Description of Witchcraft
  • The witch figure is viewed as an evil figure that betrays the bonds and values of the community.
  • Includes a hostile person practicing sorcery and engaging in depraved activity that is withdrawn from the community.
Psychology Factors
  • Witches wanted to caused the individuals to become stress, fearful, and depressed.
  • These actions caused psychology triggers within the mind and body.

Implication:
Although many cultures and the people viewed witches as ugly old hags, there was more to the makeup of the witches. The people who believe in witches had a different interpretation of the behaviors and attitudes of witches. I found that the social status of the witches play an important role in the process of defining a witch.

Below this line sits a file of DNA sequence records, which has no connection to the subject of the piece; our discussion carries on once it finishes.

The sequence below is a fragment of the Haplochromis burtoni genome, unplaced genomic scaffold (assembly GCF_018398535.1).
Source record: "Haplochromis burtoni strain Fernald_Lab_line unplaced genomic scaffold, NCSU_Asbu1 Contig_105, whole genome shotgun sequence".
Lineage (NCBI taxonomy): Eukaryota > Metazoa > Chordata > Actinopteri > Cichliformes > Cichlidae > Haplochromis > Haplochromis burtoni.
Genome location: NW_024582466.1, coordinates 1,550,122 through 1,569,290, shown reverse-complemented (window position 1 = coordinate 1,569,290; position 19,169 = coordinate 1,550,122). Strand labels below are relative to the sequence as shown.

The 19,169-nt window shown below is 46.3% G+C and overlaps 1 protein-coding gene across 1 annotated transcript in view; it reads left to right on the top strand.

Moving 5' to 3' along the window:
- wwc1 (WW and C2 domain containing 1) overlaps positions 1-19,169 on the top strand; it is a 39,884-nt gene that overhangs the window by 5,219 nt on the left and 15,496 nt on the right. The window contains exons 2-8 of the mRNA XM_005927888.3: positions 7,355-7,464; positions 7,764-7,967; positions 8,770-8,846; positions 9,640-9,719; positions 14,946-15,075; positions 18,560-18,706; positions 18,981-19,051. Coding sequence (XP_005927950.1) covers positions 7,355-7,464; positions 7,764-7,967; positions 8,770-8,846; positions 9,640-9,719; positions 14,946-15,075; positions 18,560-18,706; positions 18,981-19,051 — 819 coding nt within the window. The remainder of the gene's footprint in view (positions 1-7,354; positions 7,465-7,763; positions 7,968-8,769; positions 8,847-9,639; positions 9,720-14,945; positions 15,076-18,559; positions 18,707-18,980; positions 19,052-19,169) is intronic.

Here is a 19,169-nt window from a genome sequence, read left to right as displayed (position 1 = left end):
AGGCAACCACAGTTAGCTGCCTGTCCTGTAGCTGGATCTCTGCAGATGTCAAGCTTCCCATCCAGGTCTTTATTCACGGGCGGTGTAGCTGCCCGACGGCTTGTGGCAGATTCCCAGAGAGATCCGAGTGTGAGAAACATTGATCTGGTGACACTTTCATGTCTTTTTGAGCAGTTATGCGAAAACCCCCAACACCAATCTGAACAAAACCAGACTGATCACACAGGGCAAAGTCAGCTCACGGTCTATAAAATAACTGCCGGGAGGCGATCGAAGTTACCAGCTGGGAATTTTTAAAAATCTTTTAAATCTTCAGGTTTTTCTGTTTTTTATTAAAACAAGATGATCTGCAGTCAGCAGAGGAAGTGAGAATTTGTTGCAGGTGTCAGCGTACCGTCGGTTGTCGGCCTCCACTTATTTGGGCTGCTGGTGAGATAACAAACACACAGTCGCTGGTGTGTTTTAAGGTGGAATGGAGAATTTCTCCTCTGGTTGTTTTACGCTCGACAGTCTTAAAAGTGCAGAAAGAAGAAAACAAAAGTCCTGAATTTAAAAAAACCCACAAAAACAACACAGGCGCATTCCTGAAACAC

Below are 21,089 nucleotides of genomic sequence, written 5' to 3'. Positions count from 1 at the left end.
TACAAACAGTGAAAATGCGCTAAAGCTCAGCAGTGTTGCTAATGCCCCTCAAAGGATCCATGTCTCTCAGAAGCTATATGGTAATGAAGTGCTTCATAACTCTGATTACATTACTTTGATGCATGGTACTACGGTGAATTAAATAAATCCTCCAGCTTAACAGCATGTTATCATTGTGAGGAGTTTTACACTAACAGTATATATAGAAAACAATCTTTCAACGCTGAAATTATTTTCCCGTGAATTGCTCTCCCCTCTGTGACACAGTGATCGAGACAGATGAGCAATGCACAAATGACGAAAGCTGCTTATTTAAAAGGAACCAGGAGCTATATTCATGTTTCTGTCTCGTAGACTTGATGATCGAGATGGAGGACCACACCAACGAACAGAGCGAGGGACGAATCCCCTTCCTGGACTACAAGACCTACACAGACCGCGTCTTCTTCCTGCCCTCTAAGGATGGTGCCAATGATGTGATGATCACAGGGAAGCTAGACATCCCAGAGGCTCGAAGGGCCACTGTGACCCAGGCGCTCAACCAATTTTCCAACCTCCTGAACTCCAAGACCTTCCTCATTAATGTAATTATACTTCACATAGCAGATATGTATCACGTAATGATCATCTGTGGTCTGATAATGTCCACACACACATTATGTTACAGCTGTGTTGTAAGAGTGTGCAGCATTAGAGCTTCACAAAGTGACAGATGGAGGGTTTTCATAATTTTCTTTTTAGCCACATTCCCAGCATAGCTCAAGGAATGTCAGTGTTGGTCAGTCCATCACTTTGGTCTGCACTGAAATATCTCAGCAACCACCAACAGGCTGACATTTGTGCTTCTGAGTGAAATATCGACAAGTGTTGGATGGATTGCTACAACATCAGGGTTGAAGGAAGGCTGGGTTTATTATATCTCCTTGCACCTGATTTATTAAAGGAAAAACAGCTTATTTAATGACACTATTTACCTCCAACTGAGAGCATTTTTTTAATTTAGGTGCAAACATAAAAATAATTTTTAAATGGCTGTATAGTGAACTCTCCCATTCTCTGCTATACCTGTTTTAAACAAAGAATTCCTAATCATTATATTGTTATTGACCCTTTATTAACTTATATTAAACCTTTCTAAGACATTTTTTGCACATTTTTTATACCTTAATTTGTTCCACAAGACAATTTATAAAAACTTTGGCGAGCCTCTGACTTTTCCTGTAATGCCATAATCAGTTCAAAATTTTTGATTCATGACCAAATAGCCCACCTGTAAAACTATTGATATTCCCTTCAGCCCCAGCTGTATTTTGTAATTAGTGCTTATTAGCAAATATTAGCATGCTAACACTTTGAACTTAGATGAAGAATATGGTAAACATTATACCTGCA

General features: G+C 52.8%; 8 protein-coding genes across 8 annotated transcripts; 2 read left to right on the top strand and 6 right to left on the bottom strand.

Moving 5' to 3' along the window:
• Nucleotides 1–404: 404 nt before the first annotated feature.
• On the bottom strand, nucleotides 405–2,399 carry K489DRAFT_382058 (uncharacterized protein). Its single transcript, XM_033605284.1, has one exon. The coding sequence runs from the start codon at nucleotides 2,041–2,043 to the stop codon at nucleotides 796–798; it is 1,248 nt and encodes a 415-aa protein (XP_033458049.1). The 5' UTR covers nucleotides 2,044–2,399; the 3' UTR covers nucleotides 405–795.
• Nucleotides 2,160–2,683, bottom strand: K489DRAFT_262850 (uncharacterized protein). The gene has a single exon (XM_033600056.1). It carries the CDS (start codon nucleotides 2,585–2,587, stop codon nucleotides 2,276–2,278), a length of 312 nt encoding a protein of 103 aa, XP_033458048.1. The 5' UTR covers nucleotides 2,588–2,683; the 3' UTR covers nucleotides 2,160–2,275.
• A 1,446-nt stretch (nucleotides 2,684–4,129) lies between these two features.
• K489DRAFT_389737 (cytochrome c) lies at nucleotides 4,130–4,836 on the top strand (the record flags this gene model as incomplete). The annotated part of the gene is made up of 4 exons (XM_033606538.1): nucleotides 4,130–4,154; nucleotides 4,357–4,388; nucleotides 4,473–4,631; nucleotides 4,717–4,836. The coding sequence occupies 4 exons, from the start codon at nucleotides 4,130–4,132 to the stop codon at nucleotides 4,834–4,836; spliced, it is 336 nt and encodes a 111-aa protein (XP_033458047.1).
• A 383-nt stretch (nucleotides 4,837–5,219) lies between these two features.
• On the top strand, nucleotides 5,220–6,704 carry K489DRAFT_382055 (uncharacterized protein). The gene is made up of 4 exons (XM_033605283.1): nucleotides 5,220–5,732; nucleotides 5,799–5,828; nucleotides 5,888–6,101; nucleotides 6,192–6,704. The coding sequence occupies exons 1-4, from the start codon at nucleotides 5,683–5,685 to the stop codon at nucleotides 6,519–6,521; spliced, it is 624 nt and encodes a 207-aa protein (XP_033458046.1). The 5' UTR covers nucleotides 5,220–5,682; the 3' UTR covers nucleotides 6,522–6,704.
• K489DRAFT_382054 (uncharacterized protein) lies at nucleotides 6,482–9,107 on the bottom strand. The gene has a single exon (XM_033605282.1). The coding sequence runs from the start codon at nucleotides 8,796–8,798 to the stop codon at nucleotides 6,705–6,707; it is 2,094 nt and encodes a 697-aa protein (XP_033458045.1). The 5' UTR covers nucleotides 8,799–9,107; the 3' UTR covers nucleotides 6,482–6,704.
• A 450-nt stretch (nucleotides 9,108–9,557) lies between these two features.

Sources


The Great Scottish Witch Hunt of 1661-1662. Author(s): Brian P. Levack
Source: The Journal of British Studies, Vol. 20, No. 1 (Autumn, 1980), pp. 90-108 Published by: The University of Chicago Press

The European Witch Craze of the 14th to 17th Centuries: A Sociologist's Perspective Author(s): Nachman Ben-Yehuda. Source: The American Journal of Sociology, Vol. 86, No. 1 (Jul., 1980), pp. 1-31. Published by: The University of Chicago Press

The Witch Hunt as a Culture Change Phenomenon. Author(s): Thomas J. Schoeneman Source: Ethos, Vol. 3, No. 4 (Winter, 1975), pp. 529-554 .Published by: Blackwell Publishing on behalf of the American Anthropological Association

From Sorcery to Witchcraft: Clerical Conceptions of Magic in the Later Middle Ages. Author(s): Michael D. Bailey . Source: Speculum, Vol. 76, No. 4 (Oct., 2001), pp. 960-990. Published by: Medieval Academy of America.

Witchcraft Fears and Psychosocial Factors in Disease. Author(s): Edward Bever. Source: Journal of Interdisciplinary History, Vol. 30, No. 4 (Spring, 2000), pp. 573-590. Publisher(s): The MIT Press

Salem Witchcraft: The Events and Causes of the Salem Witch Trials. Viewed on 12/4/2010. <http://www.salemwitchtrials.com/salemwitchcraft.html>